Hints from the Pro's for Your Reflexology Business

Some perceive the full-time professional reflexologist to be a rare species. Considering that almost all reflexologists are entrepreneurs and that 70% of entrepreneurs fail, this is hardly surprising. However, the full-time professional reflexologists who survive the rigors of launching a business in the field do so because of reflexology skill, persistence, and business acumen. To get an idea of successful tactics, we list here tried and true hints for economic survival.

"I work on their feet and then they don't come back for a second session," lamented a former client who had moved to another state and subsequently started a reflexology business. Years ago a reflexologist typically launched his or her business following practice work on family and friends. Such practice inevitably lead to stories of success that were repeated to a wider circle of people. A professional career began when the budding reflexologist found himself or herself approached by an individual who wanted work on his or her feet but who was beyond a circle of familiars. The reflexologist did not feel that he or she could work for free and a career started.

Today, whether you have taken a class, an extensive training program or you are a self-studier, the fact remains that there is no substitute for the valuing of your services by satisfied paying or nonpaying clients. Whether you have achieved a word-of-mouth reputation through working with family or friends or a paying clientele, it is the cornerstone of your practice. In other words, it takes work on feet even after you feel that you have mastered the necessary reflexology skills to establish your work. The more feet you work with, the more opportunity you have to get results and the more people will talk about you and your work.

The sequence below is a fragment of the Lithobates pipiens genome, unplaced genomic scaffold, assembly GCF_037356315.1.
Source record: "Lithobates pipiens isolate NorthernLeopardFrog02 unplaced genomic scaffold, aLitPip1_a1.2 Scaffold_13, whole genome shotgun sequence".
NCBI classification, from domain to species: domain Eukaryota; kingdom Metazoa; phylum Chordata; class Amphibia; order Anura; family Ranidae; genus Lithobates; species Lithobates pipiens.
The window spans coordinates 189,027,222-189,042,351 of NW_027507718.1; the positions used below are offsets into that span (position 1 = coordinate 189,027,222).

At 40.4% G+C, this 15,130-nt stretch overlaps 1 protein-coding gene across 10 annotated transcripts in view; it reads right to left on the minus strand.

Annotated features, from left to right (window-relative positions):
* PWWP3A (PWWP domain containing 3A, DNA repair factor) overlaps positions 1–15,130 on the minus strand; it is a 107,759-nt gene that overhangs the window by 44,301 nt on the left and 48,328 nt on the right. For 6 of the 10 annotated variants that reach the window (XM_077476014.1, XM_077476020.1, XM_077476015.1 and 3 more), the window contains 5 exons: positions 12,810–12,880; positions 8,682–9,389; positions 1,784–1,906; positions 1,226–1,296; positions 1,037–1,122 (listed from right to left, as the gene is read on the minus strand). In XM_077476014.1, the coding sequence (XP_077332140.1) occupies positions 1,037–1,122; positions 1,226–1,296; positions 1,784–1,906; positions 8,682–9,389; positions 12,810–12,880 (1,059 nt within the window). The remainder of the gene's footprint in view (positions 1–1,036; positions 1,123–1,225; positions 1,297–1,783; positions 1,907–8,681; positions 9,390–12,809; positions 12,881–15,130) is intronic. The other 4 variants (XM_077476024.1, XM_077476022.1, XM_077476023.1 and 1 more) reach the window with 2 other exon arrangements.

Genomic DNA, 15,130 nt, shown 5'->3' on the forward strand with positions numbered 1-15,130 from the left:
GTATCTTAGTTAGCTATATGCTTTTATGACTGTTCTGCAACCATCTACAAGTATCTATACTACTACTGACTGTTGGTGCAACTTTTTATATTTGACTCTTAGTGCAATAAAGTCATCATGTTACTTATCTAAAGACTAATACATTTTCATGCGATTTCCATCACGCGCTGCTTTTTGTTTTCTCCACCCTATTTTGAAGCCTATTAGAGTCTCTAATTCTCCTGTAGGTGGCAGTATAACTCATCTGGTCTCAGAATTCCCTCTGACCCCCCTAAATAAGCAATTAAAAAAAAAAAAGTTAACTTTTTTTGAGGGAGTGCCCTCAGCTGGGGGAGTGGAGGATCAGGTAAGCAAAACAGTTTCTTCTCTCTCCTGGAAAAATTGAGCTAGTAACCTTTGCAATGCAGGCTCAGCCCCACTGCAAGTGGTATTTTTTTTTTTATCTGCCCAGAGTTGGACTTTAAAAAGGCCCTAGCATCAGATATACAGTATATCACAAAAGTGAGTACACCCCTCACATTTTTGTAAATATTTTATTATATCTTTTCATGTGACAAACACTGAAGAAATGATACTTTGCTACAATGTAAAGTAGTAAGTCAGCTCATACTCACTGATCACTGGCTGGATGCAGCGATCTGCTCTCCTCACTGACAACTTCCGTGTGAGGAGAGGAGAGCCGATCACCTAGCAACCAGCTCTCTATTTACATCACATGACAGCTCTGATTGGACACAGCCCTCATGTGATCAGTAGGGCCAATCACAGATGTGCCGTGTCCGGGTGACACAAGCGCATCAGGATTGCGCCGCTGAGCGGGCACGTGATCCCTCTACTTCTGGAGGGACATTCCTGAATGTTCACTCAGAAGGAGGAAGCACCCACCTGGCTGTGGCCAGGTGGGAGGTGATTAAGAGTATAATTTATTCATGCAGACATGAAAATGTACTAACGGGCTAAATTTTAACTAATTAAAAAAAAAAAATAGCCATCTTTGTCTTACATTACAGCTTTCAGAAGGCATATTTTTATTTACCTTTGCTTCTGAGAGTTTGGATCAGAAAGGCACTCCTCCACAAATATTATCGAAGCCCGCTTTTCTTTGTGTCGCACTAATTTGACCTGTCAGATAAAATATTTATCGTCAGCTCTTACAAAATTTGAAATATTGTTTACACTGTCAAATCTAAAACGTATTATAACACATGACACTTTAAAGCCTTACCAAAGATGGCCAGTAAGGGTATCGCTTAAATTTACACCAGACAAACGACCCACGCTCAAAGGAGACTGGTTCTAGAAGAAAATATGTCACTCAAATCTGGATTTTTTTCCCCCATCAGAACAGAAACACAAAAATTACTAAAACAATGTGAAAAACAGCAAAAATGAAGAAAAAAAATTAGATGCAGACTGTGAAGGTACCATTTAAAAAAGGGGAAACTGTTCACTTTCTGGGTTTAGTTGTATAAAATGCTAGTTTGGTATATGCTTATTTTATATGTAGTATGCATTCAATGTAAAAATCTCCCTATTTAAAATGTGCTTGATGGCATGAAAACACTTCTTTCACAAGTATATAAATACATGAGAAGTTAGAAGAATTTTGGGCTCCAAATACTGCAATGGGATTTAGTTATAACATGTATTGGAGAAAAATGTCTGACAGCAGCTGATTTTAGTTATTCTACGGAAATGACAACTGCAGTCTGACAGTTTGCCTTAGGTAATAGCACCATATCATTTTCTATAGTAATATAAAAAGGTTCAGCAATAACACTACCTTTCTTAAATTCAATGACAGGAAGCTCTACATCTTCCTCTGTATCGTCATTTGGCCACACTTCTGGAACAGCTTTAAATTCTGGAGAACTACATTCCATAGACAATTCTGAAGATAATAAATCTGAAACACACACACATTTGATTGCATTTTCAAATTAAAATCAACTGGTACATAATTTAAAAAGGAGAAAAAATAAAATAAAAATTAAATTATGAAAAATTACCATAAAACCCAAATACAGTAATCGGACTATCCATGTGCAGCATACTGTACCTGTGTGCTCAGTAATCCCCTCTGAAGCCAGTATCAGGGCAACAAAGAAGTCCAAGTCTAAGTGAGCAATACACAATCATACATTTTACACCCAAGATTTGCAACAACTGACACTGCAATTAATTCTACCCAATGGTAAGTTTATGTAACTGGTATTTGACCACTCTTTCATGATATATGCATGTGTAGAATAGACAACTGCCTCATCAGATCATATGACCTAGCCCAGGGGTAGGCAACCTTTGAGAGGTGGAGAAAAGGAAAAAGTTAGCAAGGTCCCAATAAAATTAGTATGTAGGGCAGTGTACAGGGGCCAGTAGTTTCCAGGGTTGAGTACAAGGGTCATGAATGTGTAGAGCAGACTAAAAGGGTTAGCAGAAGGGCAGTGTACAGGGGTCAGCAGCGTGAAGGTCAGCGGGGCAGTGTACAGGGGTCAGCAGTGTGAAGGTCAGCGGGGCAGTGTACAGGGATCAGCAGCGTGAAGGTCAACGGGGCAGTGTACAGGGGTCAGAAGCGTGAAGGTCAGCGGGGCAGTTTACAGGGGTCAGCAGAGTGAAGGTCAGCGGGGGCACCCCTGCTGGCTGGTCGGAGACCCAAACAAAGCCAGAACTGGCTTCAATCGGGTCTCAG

For example, at the beginning of his career, Kevin Kunz worked with four generations of one group of family friends, achieving results with each as one part of reputation-building before "going professional." At times a single client can trigger the spreading of your reputation. Gwen Dara, a full-time professional in the Los Angeles area, notes that a client recovering from plastic surgery found Gwen's reflexology work speeded up her recovery. The next thing she knew, the word had spread and Gwen was seeing more clients seeking to recover from plastic surgery. At one point in his early professional career, Kevin was surprised by an increase in the number of clients suffering from emphysema. It turned out that several emphysema sufferers, identifiable to each other by their oxygen carts, happened to be standing in the same line at the hardware store and Kevin's successful work with one came up.

Having the client compare one foot to the other is a means that members of the Foot Reflexology Awareness Association, who have plied their trade at numerous conventions, have found to prove something has happened with the application of reflexology work helped sell their skills. Quite simply, after work on one foot, the reflexologist asks the client to get up and take a few steps. The questions to then ask are, "How does that feel? Does one foot feel different than the other?"